The November cover story of Professional Builder Magazine, "Mixed Use Revitalizes Urban Areas," shows examples of revitalization around the country, including LRK project Eddy Street Commons, at the gateway to the University of Notre Dame. LRK principals, Victor Buchholz and Frank Ricks, explain more about the design approach in this article.
This month, the highly anticipated Liberty Center will open its doors in North Cincinnati. According to co-developers Steiner + Associates and Bucksbaum Retail Properties, Liberty Center is not only a market-defining project, it will be a true super-regional draw. “Liberty Center represents the next generation of town center development and serves as a strong example of what is possible when commercial fundamentals are combined with innovative design and a focus on creating memorable experiences with every visit,” says Yaromir Steiner. “We took the very best of what we have learned and have elevated it several notches.”
Urban Design Associates (UDA) is pleased to celebrate ten years of collaboration with Kennecott Land Company (a subsidiary of Rio Tinto) in the design of Daybreak, an entirely new mixed-use, transit-oriented (TOD) community. From the very beginning, the goal was to set a new standard for sustainable, high-quality development in the Salt Lake Valley. Even as the project remains a 'work in progress', Daybreak has been internationally-recognized as a success. Located at the base of the Oquirrh Mountains, Daybreak is a mixed-use, walkable community with a full range of resident services and amenities. The community encompasses over 4,000 acres comprised of 12 residential neighborhoods, each focused around a series of mixed-use village centers. At the heart of Daybreak is the Town Center, consisting of mixed-use, commercial, institutional, and residential uses clustered around three light-rail transit stops that connect to downtown Salt Lake City.
The Michigan Chapter of the Congress for the New Urbanism recently awarded Cherry Hill Village, designed by LRK, a 2015 Mackinaw Prize. The CNU New England jury commented that "Cherry Hill Village, impressive in its size and sophistication, is, surprisingly, really an infill project. A constellation of nineteenth-century historic buildings, strung loosely along two old road alignments, is now being tied firmly together by an overlay of new, mixed-use and residential buildings, and the overall assembly equipped with a range of new civic spaces and parks. The result is a coherent place, remarkable for being fundamentally an intensified version of itself... Cherry Hill Village is a model both in process and in realization, worthy of the attention, and emulation, around the country."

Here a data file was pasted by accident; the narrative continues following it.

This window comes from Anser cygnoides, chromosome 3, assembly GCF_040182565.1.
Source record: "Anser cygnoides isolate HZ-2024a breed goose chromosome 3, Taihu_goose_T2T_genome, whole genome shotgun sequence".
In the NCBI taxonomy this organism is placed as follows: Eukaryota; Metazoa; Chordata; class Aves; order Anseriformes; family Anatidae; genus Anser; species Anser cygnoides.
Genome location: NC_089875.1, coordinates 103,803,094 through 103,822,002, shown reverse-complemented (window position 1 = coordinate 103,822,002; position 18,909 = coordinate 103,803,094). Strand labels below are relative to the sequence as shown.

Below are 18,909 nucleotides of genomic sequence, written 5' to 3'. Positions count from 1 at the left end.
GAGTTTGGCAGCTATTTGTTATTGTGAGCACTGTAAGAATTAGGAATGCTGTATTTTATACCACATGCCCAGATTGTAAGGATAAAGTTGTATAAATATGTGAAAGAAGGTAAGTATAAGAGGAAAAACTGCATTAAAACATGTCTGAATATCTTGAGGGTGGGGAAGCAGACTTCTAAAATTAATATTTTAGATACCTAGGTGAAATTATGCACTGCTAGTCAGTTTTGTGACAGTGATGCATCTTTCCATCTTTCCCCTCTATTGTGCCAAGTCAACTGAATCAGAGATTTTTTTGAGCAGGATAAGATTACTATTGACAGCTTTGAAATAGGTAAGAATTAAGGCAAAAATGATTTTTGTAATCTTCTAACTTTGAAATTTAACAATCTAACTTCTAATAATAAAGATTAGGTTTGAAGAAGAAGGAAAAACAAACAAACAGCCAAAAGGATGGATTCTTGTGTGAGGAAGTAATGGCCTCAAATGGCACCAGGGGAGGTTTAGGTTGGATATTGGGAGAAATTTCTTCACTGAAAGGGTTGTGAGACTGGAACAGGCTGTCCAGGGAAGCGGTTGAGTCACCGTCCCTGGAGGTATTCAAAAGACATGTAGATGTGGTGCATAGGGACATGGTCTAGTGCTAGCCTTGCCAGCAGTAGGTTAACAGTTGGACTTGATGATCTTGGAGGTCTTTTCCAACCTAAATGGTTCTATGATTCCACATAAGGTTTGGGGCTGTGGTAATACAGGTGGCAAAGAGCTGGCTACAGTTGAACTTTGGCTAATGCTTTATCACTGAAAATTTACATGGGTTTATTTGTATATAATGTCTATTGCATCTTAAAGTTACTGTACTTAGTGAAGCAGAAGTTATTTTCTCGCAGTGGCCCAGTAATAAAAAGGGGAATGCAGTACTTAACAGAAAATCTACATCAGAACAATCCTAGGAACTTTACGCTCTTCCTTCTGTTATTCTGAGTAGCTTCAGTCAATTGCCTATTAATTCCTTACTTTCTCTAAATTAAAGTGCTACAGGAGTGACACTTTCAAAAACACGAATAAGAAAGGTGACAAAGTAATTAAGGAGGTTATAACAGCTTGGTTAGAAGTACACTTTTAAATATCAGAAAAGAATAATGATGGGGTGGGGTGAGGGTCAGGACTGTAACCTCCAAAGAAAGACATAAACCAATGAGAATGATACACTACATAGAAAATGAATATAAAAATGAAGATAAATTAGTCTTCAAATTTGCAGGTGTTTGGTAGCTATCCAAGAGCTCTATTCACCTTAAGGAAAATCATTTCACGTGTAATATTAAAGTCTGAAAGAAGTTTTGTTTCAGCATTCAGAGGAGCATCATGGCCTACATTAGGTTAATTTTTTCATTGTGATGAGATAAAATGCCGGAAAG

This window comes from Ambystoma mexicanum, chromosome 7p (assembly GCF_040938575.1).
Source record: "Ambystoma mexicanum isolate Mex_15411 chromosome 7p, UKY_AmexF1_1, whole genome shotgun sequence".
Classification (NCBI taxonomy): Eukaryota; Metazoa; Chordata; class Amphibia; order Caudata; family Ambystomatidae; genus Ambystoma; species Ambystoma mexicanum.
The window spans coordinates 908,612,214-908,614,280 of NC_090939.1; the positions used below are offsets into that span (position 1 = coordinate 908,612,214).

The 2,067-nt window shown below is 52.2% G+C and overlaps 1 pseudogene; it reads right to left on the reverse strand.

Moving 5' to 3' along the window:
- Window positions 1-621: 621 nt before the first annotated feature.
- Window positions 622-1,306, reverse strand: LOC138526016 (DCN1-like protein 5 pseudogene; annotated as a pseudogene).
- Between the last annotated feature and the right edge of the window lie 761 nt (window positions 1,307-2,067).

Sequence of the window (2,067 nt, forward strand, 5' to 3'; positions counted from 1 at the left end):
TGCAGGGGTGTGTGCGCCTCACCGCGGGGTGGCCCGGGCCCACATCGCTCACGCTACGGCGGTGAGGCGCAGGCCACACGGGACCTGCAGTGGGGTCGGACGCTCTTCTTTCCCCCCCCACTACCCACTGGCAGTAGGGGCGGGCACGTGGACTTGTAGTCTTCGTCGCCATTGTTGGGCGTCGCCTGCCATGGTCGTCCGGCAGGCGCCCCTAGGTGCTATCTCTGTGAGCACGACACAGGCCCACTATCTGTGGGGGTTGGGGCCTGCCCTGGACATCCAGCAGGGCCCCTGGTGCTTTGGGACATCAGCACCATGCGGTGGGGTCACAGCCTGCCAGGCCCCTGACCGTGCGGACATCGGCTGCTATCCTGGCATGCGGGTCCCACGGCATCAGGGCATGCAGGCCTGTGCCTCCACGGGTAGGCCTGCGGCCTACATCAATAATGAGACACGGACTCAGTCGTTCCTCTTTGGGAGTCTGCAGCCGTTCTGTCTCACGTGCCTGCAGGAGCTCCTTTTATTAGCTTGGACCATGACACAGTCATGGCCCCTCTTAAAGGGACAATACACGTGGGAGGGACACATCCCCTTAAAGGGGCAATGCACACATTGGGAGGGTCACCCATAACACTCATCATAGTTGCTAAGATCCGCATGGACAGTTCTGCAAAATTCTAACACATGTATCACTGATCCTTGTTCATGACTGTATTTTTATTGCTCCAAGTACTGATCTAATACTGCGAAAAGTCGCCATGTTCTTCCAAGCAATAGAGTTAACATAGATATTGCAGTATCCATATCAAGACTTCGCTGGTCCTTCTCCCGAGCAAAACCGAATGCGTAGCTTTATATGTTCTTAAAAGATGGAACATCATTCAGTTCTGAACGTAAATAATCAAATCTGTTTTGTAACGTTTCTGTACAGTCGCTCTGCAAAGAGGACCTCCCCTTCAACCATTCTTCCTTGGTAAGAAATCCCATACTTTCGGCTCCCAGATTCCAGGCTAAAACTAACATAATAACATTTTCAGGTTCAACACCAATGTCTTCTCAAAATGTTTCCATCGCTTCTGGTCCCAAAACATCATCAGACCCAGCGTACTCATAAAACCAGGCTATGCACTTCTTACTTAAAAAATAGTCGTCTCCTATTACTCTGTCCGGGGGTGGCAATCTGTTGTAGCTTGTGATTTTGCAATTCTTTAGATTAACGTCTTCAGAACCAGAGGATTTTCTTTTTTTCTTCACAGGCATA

Construction crews recently began digging a retention pond and moving a mound of dirt developers of the long-abandoned Ruskin Heights subdivision left behind nearly a decade ago on a site south of Mission Boulevard. A sign posted on the property, across from Westwood Gardens and about a half-mile west of Crossover Road, proclaimed last week a new development called Mission Heights, is "opening in 2016." "I think it's really hitting the market at a time when the pendulum is finally swinging back from the downturn," said Lawrence Finn, managing partner of East Mission Boulevard LLC, the developer of the project. East Mission's plan for the entire 29 acres is unclear. The company is starting with 63 detached dwellings and six row houses on about 16 acres in the interior of the site. Developers plan to have the row houses and a dozen of the detached houses available for sale next year.